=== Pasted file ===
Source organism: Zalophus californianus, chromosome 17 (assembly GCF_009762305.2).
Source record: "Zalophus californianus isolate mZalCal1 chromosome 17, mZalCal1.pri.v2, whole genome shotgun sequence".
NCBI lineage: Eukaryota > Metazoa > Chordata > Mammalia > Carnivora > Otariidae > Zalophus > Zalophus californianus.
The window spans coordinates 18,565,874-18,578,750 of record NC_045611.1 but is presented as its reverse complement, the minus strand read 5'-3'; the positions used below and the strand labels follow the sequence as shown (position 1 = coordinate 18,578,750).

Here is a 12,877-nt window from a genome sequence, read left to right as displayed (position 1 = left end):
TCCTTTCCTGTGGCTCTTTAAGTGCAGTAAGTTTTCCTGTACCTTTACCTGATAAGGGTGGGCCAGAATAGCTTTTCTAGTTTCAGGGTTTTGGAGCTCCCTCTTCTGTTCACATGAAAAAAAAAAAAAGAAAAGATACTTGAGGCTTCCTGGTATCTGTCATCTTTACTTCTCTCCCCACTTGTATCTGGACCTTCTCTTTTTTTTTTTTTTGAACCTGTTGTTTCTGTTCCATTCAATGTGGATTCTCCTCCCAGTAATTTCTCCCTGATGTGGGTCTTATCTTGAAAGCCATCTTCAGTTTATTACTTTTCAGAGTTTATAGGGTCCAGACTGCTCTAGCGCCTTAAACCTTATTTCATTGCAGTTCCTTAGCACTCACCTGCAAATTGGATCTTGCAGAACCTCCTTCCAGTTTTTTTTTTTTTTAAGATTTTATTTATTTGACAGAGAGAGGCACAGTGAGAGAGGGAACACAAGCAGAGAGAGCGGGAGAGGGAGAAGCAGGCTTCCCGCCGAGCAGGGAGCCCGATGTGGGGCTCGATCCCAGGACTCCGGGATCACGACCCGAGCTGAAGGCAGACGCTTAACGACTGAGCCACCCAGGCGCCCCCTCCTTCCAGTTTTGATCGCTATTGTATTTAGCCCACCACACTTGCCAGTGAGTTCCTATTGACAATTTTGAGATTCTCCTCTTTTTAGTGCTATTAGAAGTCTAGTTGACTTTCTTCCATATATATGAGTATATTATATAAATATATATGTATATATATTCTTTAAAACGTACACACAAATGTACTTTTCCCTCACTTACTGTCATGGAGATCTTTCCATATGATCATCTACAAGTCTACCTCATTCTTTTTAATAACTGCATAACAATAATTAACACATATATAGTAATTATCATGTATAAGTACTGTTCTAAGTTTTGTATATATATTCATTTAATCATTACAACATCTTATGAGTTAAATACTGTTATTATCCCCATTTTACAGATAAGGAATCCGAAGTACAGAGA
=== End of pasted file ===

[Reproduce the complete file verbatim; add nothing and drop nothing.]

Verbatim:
Source organism: Zalophus californianus, chromosome 17 (assembly GCF_009762305.2).
Source record: "Zalophus californianus isolate mZalCal1 chromosome 17, mZalCal1.pri.v2, whole genome shotgun sequence".
NCBI lineage: Eukaryota > Metazoa > Chordata > Mammalia > Carnivora > Otariidae > Zalophus > Zalophus californianus.
The window spans coordinates 18,565,874-18,578,750 of record NC_045611.1 but is presented as its reverse complement, the minus strand read 5'-3'; the positions used below and the strand labels follow the sequence as shown (position 1 = coordinate 18,578,750).

Here is a 12,877-nt window from a genome sequence, read left to right as displayed (position 1 = left end):
TCCTTTCCTGTGGCTCTTTAAGTGCAGTAAGTTTTCCTGTACCTTTACCTGATAAGGGTGGGCCAGAATAGCTTTTCTAGTTTCAGGGTTTTGGAGCTCCCTCTTCTGTTCACATGAAAAAAAAAAAAAGAAAAGATACTTGAGGCTTCCTGGTATCTGTCATCTTTACTTCTCTCCCCACTTGTATCTGGACCTTCTCTTTTTTTTTTTTTTGAACCTGTTGTTTCTGTTCCATTCAATGTGGATTCTCCTCCCAGTAATTTCTCCCTGATGTGGGTCTTATCTTGAAAGCCATCTTCAGTTTATTACTTTTCAGAGTTTATAGGGTCCAGACTGCTCTAGCGCCTTAAACCTTATTTCATTGCAGTTCCTTAGCACTCACCTGCAAATTGGATCTTGCAGAACCTCCTTCCAGTTTTTTTTTTTTTTAAGATTTTATTTATTTGACAGAGAGAGGCACAGTGAGAGAGGGAACACAAGCAGAGAGAGCGGGAGAGGGAGAAGCAGGCTTCCCGCCGAGCAGGGAGCCCGATGTGGGGCTCGATCCCAGGACTCCGGGATCACGACCCGAGCTGAAGGCAGACGCTTAACGACTGAGCCACCCAGGCGCCCCCTCCTTCCAGTTTTGATCGCTATTGTATTTAGCCCACCACACTTGCCAGTGAGTTCCTATTGACAATTTTGAGATTCTCCTCTTTTTAGTGCTATTAGAAGTCTAGTTGACTTTCTTCCATATATATGAGTATATTATATAAATATATATGTATATATATTCTTTAAAACGTACACACAAATGTACTTTTCCCTCACTTACTGTCATGGAGATCTTTCCATATGATCATCTACAAGTCTACCTCATTCTTTTTAATAACTGCATAACAATAATTAACACATATATAGTAATTATCATGTATAAGTACTGTTCTAAGTTTTGTATATATATTCATTTAATCATTACAACATCTTATGAGTTAAATACTGTTATTATCCCCATTTTACAGATAAGGAATCCGAAGTACAGAGA